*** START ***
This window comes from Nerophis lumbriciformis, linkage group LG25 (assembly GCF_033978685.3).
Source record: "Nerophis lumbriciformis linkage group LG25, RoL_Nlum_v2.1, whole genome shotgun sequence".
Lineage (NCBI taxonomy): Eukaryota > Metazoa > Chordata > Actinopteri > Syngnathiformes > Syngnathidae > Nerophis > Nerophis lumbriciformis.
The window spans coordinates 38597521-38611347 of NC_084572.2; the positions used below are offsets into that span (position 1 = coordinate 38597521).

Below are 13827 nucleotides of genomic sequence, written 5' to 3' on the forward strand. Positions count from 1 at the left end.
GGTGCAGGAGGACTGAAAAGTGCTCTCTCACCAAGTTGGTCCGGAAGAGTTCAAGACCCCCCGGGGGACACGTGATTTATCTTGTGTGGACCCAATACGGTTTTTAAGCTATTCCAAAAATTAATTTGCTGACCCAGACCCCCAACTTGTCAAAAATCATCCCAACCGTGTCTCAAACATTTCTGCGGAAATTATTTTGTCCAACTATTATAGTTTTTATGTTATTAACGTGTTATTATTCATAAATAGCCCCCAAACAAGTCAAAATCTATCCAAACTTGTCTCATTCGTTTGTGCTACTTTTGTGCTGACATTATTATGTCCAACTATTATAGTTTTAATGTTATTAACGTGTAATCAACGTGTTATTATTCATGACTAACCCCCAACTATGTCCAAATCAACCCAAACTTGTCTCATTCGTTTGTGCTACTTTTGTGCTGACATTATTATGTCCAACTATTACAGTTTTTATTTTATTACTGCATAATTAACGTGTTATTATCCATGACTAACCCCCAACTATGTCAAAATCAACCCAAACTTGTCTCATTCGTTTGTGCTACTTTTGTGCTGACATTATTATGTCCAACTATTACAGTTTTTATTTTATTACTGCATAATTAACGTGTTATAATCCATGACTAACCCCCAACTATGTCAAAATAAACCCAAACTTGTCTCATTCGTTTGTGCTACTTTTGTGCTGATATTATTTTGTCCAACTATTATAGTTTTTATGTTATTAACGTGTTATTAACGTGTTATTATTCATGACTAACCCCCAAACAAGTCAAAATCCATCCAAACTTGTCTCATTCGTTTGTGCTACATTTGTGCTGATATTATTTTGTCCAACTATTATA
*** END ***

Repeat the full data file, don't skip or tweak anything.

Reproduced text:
This window comes from Nerophis lumbriciformis, linkage group LG25 (assembly GCF_033978685.3).
Source record: "Nerophis lumbriciformis linkage group LG25, RoL_Nlum_v2.1, whole genome shotgun sequence".
Lineage (NCBI taxonomy): Eukaryota > Metazoa > Chordata > Actinopteri > Syngnathiformes > Syngnathidae > Nerophis > Nerophis lumbriciformis.
The window spans coordinates 38597521-38611347 of NC_084572.2; the positions used below are offsets into that span (position 1 = coordinate 38597521).

Below are 13827 nucleotides of genomic sequence, written 5' to 3' on the forward strand. Positions count from 1 at the left end.
GGTGCAGGAGGACTGAAAAGTGCTCTCTCACCAAGTTGGTCCGGAAGAGTTCAAGACCCCCCGGGGGACACGTGATTTATCTTGTGTGGACCCAATACGGTTTTTAAGCTATTCCAAAAATTAATTTGCTGACCCAGACCCCCAACTTGTCAAAAATCATCCCAACCGTGTCTCAAACATTTCTGCGGAAATTATTTTGTCCAACTATTATAGTTTTTATGTTATTAACGTGTTATTATTCATAAATAGCCCCCAAACAAGTCAAAATCTATCCAAACTTGTCTCATTCGTTTGTGCTACTTTTGTGCTGACATTATTATGTCCAACTATTATAGTTTTAATGTTATTAACGTGTAATCAACGTGTTATTATTCATGACTAACCCCCAACTATGTCCAAATCAACCCAAACTTGTCTCATTCGTTTGTGCTACTTTTGTGCTGACATTATTATGTCCAACTATTACAGTTTTTATTTTATTACTGCATAATTAACGTGTTATTATCCATGACTAACCCCCAACTATGTCAAAATCAACCCAAACTTGTCTCATTCGTTTGTGCTACTTTTGTGCTGACATTATTATGTCCAACTATTACAGTTTTTATTTTATTACTGCATAATTAACGTGTTATAATCCATGACTAACCCCCAACTATGTCAAAATAAACCCAAACTTGTCTCATTCGTTTGTGCTACTTTTGTGCTGATATTATTTTGTCCAACTATTATAGTTTTTATGTTATTAACGTGTTATTAACGTGTTATTATTCATGACTAACCCCCAAACAAGTCAAAATCCATCCAAACTTGTCTCATTCGTTTGTGCTACATTTGTGCTGATATTATTTTGTCCAACTATTATA